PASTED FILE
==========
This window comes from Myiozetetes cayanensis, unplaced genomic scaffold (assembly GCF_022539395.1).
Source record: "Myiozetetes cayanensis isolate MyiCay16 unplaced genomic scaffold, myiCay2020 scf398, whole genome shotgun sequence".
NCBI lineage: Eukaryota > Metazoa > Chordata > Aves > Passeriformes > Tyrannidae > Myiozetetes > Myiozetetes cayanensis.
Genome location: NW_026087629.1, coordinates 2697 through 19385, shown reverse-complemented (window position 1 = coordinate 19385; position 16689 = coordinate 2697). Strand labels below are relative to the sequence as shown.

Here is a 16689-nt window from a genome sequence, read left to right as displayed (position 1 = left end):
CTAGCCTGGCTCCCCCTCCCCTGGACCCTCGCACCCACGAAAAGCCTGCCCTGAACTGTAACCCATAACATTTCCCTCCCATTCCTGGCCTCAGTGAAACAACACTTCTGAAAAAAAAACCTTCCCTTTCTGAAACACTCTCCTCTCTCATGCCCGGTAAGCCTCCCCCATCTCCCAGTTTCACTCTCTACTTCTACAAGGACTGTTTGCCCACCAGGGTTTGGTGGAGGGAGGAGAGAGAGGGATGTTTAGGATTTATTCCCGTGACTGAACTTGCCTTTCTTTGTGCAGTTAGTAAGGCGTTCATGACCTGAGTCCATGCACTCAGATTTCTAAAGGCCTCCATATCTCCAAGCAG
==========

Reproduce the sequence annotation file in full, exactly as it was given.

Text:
This window comes from Myiozetetes cayanensis, unplaced genomic scaffold (assembly GCF_022539395.1).
Source record: "Myiozetetes cayanensis isolate MyiCay16 unplaced genomic scaffold, myiCay2020 scf398, whole genome shotgun sequence".
NCBI lineage: Eukaryota > Metazoa > Chordata > Aves > Passeriformes > Tyrannidae > Myiozetetes > Myiozetetes cayanensis.
Genome location: NW_026087629.1, coordinates 2697 through 19385, shown reverse-complemented (window position 1 = coordinate 19385; position 16689 = coordinate 2697). Strand labels below are relative to the sequence as shown.

Here is a 16689-nt window from a genome sequence, read left to right as displayed (position 1 = left end):
CTAGCCTGGCTCCCCCTCCCCTGGACCCTCGCACCCACGAAAAGCCTGCCCTGAACTGTAACCCATAACATTTCCCTCCCATTCCTGGCCTCAGTGAAACAACACTTCTGAAAAAAAAACCTTCCCTTTCTGAAACACTCTCCTCTCTCATGCCCGGTAAGCCTCCCCCATCTCCCAGTTTCACTCTCTACTTCTACAAGGACTGTTTGCCCACCAGGGTTTGGTGGAGGGAGGAGAGAGAGGGATGTTTAGGATTTATTCCCGTGACTGAACTTGCCTTTCTTTGTGCAGTTAGTAAGGCGTTCATGACCTGAGTCCATGCACTCAGATTTCTAAAGGCCTCCATATCTCCAAGCAG